Let me tell you what this post is not. This post is not an attempt to bash anyone. This is not a cry for controversial attention, nor is it a huge slimy piece of link bait. Rather, you could think of this as kind of a plea from someone who cares.
As for who I mean when I say “A-Lister,” if you think it’s you, then it applies. The plea I have to make would really work for anyone. It’s just a matter of degrees.
With all of the disclaimers out of the way, let me get to the meat and potatoes of the issue.
A-listers, you have an amazing opportunity right now. As people who guide and lead so many in the online world, how you behave could help determine what Social Media grows up to be. With the power to drive people to websites, with the power to create major conversations on your blog sites, with thousands of followers and fans wherever you go, you have an opportunity to bridge the gap between the seeming surrealism of the online world and the all too real really real world. You have the opportunity to talk to people who are currently feeling disenchanted with this online space and make them feel really special. You could show them the real beauty that can grow from online communication.
To be fair, we all have these opportunities, but you, because of the scope of your online world, see these opportunities magnified.
It is because I see these potential opportunities laid out before you that I am consistently perplexed by what you decide to do with your online power. So many of you use your blog posts to decry how you are taken advantage of online, and then others in your crew come and you all lament your position in the online world. On Twitter, I see so many of you converse with each other as if you are surrounded by imbeciles. I understand that you are more exposed to trolls and rude treatment, but you receive so many compliments every day you can’t even keep track of them. Must you use your powerful Twitter presence to complain to each other as if you were truly in an exclusive club?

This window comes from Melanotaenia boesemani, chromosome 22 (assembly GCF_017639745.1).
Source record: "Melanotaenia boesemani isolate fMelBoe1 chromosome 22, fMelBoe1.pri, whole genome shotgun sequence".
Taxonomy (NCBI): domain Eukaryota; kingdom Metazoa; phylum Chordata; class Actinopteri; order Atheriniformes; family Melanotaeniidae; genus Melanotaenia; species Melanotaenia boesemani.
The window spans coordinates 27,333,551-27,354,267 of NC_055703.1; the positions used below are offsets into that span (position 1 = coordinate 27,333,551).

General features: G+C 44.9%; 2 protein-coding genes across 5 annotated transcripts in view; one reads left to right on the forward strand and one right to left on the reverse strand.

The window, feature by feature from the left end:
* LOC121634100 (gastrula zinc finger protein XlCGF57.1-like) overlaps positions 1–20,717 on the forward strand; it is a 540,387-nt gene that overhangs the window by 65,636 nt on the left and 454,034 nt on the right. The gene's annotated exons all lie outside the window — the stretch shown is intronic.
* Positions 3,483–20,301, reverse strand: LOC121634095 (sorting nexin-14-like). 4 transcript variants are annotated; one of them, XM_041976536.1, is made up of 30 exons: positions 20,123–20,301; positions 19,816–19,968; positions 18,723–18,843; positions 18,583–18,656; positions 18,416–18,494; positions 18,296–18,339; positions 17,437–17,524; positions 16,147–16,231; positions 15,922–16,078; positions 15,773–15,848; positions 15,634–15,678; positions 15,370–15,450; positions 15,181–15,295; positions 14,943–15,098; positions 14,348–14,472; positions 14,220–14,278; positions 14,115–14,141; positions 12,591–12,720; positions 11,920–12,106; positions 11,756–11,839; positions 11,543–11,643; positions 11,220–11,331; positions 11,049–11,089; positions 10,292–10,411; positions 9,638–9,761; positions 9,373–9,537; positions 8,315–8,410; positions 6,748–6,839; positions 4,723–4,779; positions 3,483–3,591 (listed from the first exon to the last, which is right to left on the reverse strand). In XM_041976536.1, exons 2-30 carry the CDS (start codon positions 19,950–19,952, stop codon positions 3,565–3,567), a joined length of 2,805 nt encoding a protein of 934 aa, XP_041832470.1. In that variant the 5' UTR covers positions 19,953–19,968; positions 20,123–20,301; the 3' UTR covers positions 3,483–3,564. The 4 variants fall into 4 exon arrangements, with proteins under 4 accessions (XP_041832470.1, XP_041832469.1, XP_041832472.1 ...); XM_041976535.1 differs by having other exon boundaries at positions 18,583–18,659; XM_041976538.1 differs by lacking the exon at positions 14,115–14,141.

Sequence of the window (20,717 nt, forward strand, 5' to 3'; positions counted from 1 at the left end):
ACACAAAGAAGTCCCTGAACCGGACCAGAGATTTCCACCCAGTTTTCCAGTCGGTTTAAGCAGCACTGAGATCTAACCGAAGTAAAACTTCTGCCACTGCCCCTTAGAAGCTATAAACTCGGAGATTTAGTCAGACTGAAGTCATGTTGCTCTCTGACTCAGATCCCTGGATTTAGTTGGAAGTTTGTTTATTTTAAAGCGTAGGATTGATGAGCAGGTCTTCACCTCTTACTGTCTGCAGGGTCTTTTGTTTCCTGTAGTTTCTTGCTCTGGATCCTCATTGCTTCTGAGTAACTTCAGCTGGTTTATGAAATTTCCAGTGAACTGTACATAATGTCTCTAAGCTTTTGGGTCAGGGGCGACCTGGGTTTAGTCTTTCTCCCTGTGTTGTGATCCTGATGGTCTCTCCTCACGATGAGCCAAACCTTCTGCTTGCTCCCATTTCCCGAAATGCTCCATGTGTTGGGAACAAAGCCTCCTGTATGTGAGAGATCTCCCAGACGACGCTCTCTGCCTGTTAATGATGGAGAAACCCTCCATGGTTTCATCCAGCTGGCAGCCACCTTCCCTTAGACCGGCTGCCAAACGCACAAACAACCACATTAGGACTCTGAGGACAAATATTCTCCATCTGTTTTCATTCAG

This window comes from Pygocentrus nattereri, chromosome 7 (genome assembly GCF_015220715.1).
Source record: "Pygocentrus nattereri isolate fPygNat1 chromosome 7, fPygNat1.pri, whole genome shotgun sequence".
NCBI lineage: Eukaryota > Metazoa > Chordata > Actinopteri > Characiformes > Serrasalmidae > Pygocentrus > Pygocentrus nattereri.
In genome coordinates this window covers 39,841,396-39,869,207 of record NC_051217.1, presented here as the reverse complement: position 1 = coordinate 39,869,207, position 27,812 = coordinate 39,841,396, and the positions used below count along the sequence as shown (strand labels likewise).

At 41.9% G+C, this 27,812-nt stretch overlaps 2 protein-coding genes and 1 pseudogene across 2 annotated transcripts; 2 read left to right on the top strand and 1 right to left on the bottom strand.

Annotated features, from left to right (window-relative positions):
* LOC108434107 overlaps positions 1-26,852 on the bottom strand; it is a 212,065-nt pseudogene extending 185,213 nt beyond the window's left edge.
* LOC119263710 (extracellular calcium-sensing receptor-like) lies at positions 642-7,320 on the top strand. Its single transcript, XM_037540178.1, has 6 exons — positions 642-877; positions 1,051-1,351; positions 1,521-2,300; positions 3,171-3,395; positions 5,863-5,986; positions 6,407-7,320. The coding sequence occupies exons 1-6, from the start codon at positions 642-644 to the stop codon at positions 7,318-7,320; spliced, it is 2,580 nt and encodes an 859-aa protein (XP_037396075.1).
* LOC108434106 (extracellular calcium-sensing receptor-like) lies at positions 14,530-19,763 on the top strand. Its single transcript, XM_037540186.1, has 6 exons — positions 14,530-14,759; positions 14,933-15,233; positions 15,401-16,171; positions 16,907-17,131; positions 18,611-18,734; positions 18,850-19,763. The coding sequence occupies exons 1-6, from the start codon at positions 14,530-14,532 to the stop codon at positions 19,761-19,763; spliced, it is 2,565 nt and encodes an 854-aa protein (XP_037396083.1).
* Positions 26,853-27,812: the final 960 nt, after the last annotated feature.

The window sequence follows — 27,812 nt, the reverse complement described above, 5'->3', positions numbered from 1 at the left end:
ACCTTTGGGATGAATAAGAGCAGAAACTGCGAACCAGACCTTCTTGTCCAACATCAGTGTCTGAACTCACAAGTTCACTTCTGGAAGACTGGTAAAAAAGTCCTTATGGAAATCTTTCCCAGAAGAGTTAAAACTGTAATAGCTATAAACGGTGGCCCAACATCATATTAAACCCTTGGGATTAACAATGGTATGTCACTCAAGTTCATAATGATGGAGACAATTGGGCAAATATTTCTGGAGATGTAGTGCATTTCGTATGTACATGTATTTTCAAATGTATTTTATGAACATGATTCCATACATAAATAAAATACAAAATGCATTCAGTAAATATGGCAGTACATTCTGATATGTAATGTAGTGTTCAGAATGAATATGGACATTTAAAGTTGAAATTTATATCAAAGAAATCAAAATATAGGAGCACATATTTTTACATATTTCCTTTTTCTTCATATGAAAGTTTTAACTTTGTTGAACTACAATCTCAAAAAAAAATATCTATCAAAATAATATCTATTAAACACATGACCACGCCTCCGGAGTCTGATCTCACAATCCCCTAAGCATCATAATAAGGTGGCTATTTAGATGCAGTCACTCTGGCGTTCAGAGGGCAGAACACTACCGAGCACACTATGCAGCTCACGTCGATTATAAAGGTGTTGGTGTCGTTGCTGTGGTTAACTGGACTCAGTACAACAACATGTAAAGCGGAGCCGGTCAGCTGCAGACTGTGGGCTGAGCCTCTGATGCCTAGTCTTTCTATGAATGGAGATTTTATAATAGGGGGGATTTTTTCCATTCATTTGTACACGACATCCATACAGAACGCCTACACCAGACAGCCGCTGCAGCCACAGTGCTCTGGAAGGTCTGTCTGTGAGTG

Maybe my expectations are a tad unrealistic, but it seems like every day I see a different A-lister getting applause for “calling BS” or for lamenting the general status of the online A-lister. While it’s certainly not my place or intent to tell you how to use your site and your time, it seems like there are so many things that would be more productive, more inclusive, more “safe” for newer people to participate in. Perhaps you could visit some of the people I talk to on Twitter who are so discouraged that they are ready to quit. They can’t get a modicum of attention in the online world right now, and all they see are their mentors lambasting, well, people like them.
You were new once, though the times were different. You were trying to find your voice, find your friends, and figure out this maddening technology. But you did not have the experience of looking up to see a ceiling of people who were beyond reach, beyond reproach or praise, high above you in the ethereal realms of this online world. It’s intimidating. It’s frustrating sometimes. And you can determine how all of that comes out in the wash. It’s you, not us little guys, who can decide if the future of Social Media will consist of “haves” and “have-nots” or whether it will remain one cohesive group.
It feels like you’ve been going towards the former lately. I’d beg you to consider the upside of your position at this particular time, in this particular place, and see if you can smooth over some of those creased blogger brows.
What do you think?
Image by Billy Alexander. http://www.sxc.hu/profile/ba1969